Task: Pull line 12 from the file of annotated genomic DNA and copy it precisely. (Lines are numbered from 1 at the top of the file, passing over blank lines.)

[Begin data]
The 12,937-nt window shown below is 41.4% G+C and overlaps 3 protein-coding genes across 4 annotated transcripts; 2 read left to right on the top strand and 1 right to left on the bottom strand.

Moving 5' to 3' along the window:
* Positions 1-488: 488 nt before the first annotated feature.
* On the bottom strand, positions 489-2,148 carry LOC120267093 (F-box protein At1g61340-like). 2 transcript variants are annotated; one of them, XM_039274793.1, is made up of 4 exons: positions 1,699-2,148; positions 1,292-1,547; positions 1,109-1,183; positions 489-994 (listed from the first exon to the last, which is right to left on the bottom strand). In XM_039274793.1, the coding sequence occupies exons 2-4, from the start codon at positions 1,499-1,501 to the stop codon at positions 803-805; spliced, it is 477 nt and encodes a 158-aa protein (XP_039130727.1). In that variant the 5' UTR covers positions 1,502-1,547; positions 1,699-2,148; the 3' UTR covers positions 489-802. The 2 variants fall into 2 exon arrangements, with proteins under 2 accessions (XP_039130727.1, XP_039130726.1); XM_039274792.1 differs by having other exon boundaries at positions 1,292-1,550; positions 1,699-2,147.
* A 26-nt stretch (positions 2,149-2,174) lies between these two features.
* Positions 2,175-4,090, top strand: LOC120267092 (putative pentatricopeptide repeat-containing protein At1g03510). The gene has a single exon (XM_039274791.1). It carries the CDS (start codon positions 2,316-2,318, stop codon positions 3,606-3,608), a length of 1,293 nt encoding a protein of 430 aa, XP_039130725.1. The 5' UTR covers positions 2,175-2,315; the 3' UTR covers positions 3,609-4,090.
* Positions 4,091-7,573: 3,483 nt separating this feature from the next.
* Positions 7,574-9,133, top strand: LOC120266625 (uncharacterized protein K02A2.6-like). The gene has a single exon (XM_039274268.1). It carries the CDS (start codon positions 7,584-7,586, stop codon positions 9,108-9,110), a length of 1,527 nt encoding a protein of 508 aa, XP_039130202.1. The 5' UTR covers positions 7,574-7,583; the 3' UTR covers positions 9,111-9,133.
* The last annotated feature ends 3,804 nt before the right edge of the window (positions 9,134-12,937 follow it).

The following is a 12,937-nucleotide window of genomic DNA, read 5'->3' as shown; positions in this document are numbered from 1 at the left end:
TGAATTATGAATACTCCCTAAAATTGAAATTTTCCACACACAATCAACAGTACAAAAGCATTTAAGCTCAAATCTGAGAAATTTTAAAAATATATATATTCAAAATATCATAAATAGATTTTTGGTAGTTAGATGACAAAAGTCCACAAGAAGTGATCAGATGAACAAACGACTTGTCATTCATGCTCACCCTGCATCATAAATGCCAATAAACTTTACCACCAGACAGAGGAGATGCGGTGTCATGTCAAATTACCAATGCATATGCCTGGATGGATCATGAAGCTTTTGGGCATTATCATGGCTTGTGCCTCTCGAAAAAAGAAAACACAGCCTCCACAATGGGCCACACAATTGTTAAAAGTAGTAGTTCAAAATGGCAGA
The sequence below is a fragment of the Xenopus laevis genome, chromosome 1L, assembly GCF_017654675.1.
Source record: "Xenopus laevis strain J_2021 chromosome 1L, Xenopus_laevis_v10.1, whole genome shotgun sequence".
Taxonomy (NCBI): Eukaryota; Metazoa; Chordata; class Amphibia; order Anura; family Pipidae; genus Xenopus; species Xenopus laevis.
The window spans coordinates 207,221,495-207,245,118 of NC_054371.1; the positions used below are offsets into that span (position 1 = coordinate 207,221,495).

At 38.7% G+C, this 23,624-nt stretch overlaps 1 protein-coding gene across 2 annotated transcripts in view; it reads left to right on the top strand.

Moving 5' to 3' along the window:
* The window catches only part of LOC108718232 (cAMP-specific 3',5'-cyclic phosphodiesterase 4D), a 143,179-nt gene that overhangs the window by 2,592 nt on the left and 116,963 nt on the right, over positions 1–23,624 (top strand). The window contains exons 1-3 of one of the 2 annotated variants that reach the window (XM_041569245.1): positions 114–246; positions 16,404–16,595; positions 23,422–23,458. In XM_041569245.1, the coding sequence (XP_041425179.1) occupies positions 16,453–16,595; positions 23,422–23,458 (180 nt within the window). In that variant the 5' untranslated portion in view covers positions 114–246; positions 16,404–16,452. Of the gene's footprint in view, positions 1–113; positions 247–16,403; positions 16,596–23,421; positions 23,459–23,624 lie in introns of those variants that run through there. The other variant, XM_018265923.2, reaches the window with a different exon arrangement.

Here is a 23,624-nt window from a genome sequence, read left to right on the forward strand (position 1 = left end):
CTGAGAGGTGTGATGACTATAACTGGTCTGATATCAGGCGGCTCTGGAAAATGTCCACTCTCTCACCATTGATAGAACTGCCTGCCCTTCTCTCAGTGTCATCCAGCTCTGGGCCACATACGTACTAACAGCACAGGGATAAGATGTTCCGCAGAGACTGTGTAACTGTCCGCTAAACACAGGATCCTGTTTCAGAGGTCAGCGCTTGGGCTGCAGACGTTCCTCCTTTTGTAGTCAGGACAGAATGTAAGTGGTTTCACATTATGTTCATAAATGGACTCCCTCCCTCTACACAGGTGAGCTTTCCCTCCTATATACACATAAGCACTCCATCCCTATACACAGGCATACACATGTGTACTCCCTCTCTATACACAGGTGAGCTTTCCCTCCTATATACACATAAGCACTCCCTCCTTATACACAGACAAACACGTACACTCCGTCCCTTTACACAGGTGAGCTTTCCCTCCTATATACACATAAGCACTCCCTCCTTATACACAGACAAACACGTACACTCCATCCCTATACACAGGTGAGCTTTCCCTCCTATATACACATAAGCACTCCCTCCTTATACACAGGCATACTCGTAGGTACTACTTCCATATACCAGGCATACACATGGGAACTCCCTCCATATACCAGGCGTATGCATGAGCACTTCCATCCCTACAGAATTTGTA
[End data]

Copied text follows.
The sequence below is a fragment of the Xenopus laevis genome, chromosome 1L, assembly GCF_017654675.1.